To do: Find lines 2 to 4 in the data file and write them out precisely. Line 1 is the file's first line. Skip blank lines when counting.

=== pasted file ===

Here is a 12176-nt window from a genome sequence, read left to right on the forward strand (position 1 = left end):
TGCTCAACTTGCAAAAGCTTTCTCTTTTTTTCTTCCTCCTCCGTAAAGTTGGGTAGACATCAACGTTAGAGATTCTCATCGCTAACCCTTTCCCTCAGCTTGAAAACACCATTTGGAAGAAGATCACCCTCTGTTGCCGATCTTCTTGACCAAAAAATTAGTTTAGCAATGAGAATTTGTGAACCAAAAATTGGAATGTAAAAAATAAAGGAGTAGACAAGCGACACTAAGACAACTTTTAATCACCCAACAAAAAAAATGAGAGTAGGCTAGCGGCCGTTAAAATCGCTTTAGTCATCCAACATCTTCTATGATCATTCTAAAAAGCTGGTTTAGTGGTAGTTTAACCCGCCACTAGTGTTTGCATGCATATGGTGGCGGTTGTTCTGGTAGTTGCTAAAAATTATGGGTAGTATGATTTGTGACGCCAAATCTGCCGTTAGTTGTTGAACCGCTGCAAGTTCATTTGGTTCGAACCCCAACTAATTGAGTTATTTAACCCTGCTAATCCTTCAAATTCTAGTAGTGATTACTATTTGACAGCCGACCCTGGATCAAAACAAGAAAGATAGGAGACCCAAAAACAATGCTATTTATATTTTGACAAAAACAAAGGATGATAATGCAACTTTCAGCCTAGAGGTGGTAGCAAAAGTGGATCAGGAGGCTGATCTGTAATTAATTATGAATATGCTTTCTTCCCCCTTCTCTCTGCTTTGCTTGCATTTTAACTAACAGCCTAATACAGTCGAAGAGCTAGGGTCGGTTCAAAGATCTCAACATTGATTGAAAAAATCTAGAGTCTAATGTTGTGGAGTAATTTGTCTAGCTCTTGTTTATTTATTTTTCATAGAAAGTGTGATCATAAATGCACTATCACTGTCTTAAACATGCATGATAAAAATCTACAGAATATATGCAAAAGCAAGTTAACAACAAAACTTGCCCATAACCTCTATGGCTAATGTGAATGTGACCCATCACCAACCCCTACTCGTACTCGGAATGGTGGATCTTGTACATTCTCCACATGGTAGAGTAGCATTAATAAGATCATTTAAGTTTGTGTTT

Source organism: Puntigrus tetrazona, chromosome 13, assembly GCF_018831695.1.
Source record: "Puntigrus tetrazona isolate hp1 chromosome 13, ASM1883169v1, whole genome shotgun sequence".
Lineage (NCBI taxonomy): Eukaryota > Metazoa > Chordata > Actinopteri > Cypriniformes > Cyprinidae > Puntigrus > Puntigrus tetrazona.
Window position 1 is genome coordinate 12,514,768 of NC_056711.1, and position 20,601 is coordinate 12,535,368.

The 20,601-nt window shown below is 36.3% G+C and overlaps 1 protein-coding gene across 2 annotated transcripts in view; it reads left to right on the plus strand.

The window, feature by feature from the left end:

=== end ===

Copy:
TGCTCAACTTGCAAAAGCTTTCTCTTTTTTTCTTCCTCCTCCGTAAAGTTGGGTAGACATCAACGTTAGAGATTCTCATCGCTAACCCTTTCCCTCAGCTTGAAAACACCATTTGGAAGAAGATCACCCTCTGTTGCCGATCTTCTTGACCAAAAAATTAGTTTAGCAATGAGAATTTGTGAACCAAAAATTGGAATGTAAAAAATAAAGGAGTAGACAAGCGACACTAAGACAACTTTTAATCACCCAACAAAAAAAATGAGAGTAGGCTAGCGGCCGTTAAAATCGCTTTAGTCATCCAACATCTTCTATGATCATTCTAAAAAGCTGGTTTAGTGGTAGTTTAACCCGCCACTAGTGTTTGCATGCATATGGTGGCGGTTGTTCTGGTAGTTGCTAAAAATTATGGGTAGTATGATTTGTGACGCCAAATCTGCCGTTAGTTGTTGAACCGCTGCAAGTTCATTTGGTTCGAACCCCAACTAATTGAGTTATTTAACCCTGCTAATCCTTCAAATTCTAGTAGTGATTACTATTTGACAGCCGACCCTGGATCAAAACAAGAAAGATAGGAGACCCAAAAACAATGCTATTTATATTTTGACAAAAACAAAGGATGATAATGCAACTTTCAGCCTAGAGGTGGTAGCAAAAGTGGATCAGGAGGCTGATCTGTAATTAATTATGAATATGCTTTCTTCCCCCTTCTCTCTGCTTTGCTTGCATTTTAACTAACAGCCTAATACAGTCGAAGAGCTAGGGTCGGTTCAAAGATCTCAACATTGATTGAAAAAATCTAGAGTCTAATGTTGTGGAGTAATTTGTCTAGCTCTTGTTTATTTATTTTTCATAGAAAGTGTGATCATAAATGCACTATCACTGTCTTAAACATGCATGATAAAAATCTACAGAATATATGCAAAAGCAAGTTAACAACAAAACTTGCCCATAACCTCTATGGCTAATGTGAATGTGACCCATCACCAACCCCTACTCGTACTCGGAATGGTGGATCTTGTACATTCTCCACATGGTAGAGTAGCATTAATAAGATCATTTAAGTTTGTGTTT

Source organism: Puntigrus tetrazona, chromosome 13, assembly GCF_018831695.1.
Source record: "Puntigrus tetrazona isolate hp1 chromosome 13, ASM1883169v1, whole genome shotgun sequence".